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Wednesday, May 18, 2022

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When it comes to private wealth, South Africa is a big loser

Published May 5, 2022



Martin Hesse

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The 2022 edition of the Africa Wealth Report, published by Henley & Partners, a global specialist in residence and citizenship by investment, in partnership with South African wealth intelligence firm New World Wealth, was published recently. Although the report focuses on the wealthy – high-net-worth individuals (HNWIs, defined as US-dollar millionaires); multi-millionaires ($10 million+); centi-millionaires ($100 million+) and dollar billionaires – it holds lessons for all of us, offering thought-provoking comparisons between South Africa and other African countries in terms of wealth, prosperity and progress.

Private wealth refers to individuals’ assets (property, investments and business interests) minus their liabilities (debts). Africa’s total private wealth over the past 10 years has remained relatively static, at about US$2.2 trillion. However, over that period some countries have gained private wealth while others have become poorer in this respect.

South Africa, unfortunately, falls into the latter category. It still leads in terms of overall private wealth ($651 billion, against Egypt’s $307 billion and Nigeria’s $228 billion), but it has lost 12% of this wealth over the past decade.

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Mauritius has the highest average wealth per person in Africa, at $34 500, followed by South Africa ($10 970) and Namibia ($9 320).

In an article accompanying the report, “The new world of African wealth”, Vusi Thembekwayo, CEO of MyGrowthFund Venture Partners, writes: “While the number of millionaires on the continent over the past decade has not increased exponentially, the number of centi-millionaires and billionaires has shot up. This theme supports the idea that the continent needs to deal with the legacy industries whose ownership structures perpetuate inequality. It also supports the notion that the continent needs to increase the exposure of and education regarding financial markets to ordinary households. The populations of most countries on the continent have asymmetric knowledge of finance, which constrains the growth of retail participation in financial markets.”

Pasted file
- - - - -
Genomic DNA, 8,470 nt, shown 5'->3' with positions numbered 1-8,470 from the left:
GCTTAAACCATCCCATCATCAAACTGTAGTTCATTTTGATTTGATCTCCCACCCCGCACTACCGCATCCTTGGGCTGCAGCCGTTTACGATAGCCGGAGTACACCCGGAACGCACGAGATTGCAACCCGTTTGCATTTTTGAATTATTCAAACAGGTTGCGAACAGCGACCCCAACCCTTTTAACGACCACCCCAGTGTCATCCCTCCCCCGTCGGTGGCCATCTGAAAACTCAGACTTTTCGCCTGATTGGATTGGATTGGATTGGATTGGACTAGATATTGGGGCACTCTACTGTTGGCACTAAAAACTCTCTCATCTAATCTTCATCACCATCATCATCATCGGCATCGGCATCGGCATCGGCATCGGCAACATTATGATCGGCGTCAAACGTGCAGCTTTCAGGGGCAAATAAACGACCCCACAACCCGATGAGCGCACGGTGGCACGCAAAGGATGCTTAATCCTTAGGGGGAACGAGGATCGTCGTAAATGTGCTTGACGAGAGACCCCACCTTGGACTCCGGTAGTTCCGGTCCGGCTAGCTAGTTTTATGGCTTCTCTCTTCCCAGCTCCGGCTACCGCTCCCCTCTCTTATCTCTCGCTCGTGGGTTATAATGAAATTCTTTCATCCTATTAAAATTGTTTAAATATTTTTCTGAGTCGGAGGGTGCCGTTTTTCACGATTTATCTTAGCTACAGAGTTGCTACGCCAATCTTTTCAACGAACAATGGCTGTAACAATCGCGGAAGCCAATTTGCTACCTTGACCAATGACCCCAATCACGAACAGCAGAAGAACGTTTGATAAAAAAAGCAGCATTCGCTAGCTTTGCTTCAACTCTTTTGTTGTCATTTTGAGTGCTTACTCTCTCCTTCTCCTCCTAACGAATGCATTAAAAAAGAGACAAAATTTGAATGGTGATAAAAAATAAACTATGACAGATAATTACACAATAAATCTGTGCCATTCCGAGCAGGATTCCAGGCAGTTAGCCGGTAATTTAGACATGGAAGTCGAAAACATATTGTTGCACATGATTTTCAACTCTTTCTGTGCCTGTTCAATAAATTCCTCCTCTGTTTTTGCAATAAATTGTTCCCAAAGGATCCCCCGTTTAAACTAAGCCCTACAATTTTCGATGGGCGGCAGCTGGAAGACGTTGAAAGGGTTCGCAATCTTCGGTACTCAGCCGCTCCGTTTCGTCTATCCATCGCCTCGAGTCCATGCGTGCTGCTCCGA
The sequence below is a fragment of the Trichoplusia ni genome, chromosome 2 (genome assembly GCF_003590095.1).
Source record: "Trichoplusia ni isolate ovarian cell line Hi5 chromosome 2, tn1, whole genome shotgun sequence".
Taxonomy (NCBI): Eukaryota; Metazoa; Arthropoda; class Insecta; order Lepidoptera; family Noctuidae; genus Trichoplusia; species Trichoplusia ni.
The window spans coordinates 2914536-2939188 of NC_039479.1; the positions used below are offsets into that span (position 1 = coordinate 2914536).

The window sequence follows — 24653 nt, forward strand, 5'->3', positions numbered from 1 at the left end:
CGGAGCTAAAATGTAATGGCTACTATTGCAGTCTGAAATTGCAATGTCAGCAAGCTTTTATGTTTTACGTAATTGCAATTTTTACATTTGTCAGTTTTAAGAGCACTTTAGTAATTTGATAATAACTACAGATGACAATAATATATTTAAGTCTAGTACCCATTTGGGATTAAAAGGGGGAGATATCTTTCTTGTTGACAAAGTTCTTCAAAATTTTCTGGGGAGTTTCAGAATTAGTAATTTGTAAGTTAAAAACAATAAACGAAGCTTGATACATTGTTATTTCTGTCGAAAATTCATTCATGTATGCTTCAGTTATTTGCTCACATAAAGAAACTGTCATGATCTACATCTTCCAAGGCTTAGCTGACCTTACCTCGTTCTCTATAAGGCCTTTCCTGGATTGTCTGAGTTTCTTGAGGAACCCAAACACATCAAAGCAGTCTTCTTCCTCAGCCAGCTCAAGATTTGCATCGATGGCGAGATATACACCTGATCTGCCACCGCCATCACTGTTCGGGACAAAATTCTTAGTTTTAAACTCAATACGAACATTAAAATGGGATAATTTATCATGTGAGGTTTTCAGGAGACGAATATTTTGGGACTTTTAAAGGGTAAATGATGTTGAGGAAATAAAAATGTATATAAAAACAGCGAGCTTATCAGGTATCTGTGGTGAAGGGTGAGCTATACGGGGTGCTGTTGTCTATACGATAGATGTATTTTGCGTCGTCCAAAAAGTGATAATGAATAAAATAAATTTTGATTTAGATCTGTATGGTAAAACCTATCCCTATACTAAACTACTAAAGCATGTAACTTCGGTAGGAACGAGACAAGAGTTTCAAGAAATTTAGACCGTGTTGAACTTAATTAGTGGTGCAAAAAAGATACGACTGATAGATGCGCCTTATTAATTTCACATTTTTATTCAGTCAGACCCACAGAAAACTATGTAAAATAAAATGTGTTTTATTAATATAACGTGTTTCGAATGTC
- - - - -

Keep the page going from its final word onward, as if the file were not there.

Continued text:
Thembekwayo notes that new wealth creation has been strongest in smaller emerging economies such as Mauritius and Rwanda. “Key drivers of this trend are the recognition by these economies that they can attract substantial capital if they have the right regulatory framework. This regulatory regime includes preferential terms for capital gains tax and inheritance tax and an environment that allows for ease of doing business,” he says.

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Migrating millionaires

There are currently 136 000 HNWIs living in Africa, along with 5 110 multi-millionaires, 305 centi-millionaires and 21 billionaires. South Africa is home to a large proportion of these individuals, but the numbers have been declining: it had 44 800 HNWIs in 2011 and 39 300 in 2021, a drop of 12%.

The report offers some reasons as to why our numbers have fallen over the past 10 years:

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• A declining currency – the rand depreciated from R8.10/US$ at the end of 2011 to R15.90/US$ at the end of 2021.

• A sluggish local property market – prime residential indices are down significantly when measured in US dollars.

• The closure of a large number of local businesses during the period, especially in the small and medium-sized enterprise sectors; and

• The ongoing migration of wealthy people out of the country.

The report notes that while South Africa lost about 4 500 HNWIs over the decade 2011 to 2021, it is by no means alone in losing wealthy people. “All the Brics countries have lost large numbers of HNWIs to migration over the past decade. Egypt, Turkey and Nigeria have also lost a substantial number,” the report says.

Growth prospects

The compilers of the report say they expect total private wealth held in Africa to rise by 38% over the next 10 years, reaching US$3 trillion by 2031. “We expect Mauritius, Rwanda and Uganda to be the strongest performing wealth markets in Africa during this period (60%+ growth). Strong growth is also forecast in Kenya, Morocco, Mozambique and Zambia (50%+ growth).”

Despite the overall decline, there were still a number of South African areas that experienced positive US$ wealth growth over the past decade, the report says.

“The Cape Whale Coast was the top performer, driven by strong HNWI growth in the Hermanus area. The Cape Winelands towns of Paarl, Franschhoek and Stellenbosch also grew strongly, as did the Garden Route (especially Plettenberg Bay). There was also solid HNWI growth in Umhlanga and Ballito in KwaZulu-Natal.”


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